Marijuana is a popular recreational drug used by millions of people all over the world. Its use is likely to rise due to the changes being made in legislation and that may lead to an increase in cases of intoxication of pets by this drug.
Marijuana intoxication may occur in pets that have access to marijuana plants, dried portions of the plants or foodstuffs containing marijuana. When foodstuffs also contain chocolate, the risk of additional poisoning is increased. Rarely, pets can become intoxicated following inhalation of the smoke. While most intoxications are due to accidental exposure, deliberate exposure of pets to marijuana is not unheard of.
Clinical signs of intoxication usually show up about 30 – 90 minutes after ingestion or exposure and signs can last up to 72 hours. Various body systems may be affected; nervous, gastrointestinal, cardiac, and urinary. Usual symptoms can include incoordination, disorientation, listlessness or depression, tremors, hypersensitivity to noise, light and touch, hypothermia, slow heart rate, dilated pupils and urinary incontinence. In some cases there can be anxiety and severe agitation. In rare, severe exposure there can be recumbency, stupor and seizures. Fatalities after exposure have been reported. Long term consequences from marijuana toxicity are rare.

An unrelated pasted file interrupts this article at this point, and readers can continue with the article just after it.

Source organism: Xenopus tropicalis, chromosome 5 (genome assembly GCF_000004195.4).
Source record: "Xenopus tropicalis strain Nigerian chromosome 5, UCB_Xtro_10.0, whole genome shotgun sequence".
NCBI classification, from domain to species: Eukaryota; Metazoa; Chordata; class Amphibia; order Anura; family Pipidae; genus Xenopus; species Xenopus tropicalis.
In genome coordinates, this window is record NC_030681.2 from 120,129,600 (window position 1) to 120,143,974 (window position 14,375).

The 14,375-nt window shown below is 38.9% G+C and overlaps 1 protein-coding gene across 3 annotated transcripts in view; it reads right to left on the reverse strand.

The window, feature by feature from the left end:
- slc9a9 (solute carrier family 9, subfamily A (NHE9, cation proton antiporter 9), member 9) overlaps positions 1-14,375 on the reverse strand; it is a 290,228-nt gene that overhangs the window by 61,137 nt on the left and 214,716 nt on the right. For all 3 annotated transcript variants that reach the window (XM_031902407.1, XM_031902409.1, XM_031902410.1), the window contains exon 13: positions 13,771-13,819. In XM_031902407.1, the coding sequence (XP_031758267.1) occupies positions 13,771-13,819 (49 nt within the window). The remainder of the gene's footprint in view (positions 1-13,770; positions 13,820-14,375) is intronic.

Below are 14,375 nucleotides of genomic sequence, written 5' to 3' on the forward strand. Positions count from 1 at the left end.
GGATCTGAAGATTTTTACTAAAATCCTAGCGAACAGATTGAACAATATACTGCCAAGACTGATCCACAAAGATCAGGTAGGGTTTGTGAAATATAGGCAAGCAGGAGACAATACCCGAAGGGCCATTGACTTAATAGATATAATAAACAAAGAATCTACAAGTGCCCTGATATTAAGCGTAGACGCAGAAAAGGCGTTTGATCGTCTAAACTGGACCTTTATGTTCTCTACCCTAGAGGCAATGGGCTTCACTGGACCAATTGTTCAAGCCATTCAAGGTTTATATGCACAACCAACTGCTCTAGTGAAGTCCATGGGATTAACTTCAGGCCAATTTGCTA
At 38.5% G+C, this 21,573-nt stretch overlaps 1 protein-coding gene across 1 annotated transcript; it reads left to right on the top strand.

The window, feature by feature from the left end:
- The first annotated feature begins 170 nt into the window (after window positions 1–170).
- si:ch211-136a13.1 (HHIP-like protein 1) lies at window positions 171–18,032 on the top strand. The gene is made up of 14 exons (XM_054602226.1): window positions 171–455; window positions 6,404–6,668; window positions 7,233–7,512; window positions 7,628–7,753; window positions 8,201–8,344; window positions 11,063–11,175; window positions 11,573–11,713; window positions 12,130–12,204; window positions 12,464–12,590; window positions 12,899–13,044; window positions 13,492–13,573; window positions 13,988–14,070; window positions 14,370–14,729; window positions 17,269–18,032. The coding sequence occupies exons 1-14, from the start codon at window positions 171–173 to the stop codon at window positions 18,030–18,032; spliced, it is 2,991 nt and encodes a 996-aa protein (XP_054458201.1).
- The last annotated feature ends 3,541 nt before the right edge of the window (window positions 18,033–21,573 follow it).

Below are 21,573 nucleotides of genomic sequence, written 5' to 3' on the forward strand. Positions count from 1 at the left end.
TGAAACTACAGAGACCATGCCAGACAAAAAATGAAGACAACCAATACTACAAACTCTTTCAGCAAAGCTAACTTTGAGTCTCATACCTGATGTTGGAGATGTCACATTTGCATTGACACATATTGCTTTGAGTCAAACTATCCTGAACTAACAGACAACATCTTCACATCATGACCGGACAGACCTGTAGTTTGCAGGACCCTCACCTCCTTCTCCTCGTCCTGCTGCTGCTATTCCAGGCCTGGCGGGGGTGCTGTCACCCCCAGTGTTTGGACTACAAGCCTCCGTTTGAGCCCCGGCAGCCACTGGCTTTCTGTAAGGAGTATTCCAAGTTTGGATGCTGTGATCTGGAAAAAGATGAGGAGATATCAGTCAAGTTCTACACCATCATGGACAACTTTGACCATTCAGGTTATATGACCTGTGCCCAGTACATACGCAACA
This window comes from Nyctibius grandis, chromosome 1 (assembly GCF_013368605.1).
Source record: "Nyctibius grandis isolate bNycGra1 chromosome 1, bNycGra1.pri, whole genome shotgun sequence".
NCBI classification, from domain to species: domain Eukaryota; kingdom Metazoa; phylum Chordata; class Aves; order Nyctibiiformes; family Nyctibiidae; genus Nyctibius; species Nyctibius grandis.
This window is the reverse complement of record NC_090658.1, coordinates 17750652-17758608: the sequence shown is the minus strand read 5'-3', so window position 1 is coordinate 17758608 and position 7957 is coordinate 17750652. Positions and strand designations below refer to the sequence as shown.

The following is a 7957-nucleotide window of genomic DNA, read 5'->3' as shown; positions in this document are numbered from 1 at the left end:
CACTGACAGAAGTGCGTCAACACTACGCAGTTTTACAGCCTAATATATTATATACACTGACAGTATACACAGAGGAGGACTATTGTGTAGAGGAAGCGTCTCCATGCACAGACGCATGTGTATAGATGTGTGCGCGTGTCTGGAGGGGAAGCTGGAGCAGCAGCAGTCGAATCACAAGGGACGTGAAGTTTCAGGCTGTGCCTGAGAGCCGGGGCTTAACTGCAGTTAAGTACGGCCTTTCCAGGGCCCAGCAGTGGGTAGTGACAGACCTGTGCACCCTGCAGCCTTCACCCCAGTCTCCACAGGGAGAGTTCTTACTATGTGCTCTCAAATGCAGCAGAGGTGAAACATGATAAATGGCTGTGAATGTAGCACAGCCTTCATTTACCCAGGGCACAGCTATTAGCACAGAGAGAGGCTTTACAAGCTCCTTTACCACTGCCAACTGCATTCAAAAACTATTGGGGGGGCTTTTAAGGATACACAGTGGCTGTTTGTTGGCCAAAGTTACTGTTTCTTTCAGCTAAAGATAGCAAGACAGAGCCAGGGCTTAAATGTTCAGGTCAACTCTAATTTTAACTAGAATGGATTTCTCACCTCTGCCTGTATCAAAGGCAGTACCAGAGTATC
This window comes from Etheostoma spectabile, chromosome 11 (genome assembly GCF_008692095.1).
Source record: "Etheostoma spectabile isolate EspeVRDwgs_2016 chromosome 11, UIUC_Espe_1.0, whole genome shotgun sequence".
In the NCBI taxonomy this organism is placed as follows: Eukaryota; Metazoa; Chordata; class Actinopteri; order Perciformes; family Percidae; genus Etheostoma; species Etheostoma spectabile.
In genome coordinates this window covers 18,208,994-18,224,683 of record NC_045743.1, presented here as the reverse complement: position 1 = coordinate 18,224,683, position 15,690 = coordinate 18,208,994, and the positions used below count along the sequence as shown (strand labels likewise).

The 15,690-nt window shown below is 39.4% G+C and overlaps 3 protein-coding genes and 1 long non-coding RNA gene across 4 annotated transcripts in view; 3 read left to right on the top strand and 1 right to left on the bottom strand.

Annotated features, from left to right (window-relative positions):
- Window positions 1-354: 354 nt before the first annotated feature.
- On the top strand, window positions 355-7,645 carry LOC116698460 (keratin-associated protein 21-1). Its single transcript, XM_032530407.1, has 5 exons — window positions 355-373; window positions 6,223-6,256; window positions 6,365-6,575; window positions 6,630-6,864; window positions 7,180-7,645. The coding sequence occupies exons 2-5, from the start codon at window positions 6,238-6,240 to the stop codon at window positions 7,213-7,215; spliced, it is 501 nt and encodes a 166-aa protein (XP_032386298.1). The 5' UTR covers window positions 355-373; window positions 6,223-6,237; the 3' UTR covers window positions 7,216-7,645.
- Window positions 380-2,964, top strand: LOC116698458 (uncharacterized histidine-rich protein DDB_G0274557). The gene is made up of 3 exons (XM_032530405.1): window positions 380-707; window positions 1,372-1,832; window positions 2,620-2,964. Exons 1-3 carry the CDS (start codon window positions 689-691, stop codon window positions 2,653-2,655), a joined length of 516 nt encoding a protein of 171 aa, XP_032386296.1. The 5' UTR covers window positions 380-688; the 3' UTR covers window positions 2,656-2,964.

Diagnosis of marijuana toxicity is often based on clinical symptoms in combination with known or potential exposure to marijuana. Test kits used to detect marijuana in the urine of humans may be used in dogs and cats although most veterinary clinics do not carry those test kits routinely. Intoxication with marijuana appears clinically similar to other, more serious forms of poisoning. In some instances, extensive diagnostic testing and treatments may be done if the veterinarian is not aware of marijuana exposure. The veterinarian is primarily concerned about the well-being of your pet so providing an accurate and truthful history can help both you and your pet.
Treatment involves supportive care for the most seriously affected patient. This includes hospitalization, intravenous fluids, keeping the patient warm, and preventing other complications such as too low a heart beat or seizures. If ingestion was recent, that is within 30 minutes, inducing vomiting may be attempted. Marijuana can act as an antiemetic so it can be unsuccessful. Activated charcoal can be given to try to bind the toxin and prevent the body from absorbing it. If the patient can walk, they generally can be treated as outpatients on oral activated charcoal every 8 hours for 24 hours. Because the THC, the psychoactive ingredient in marijuana, is stored in body fat, the effects of marijuana ingestion can last for up to 72 hours. Most patients are back to themselves within 12 to 24 hours.
Prevention is generally straightforward. Keep any marijuana and marijuana-containing food out of reach of your pets. Dogs will be especially interested in any foodstuffs that contain chocolate as well and can be quite ingenious in their ability to search out and find things within their reach so be diligent in keeping them inaccessible. This will save both you and your pet an unhappy and potentially expensive experience.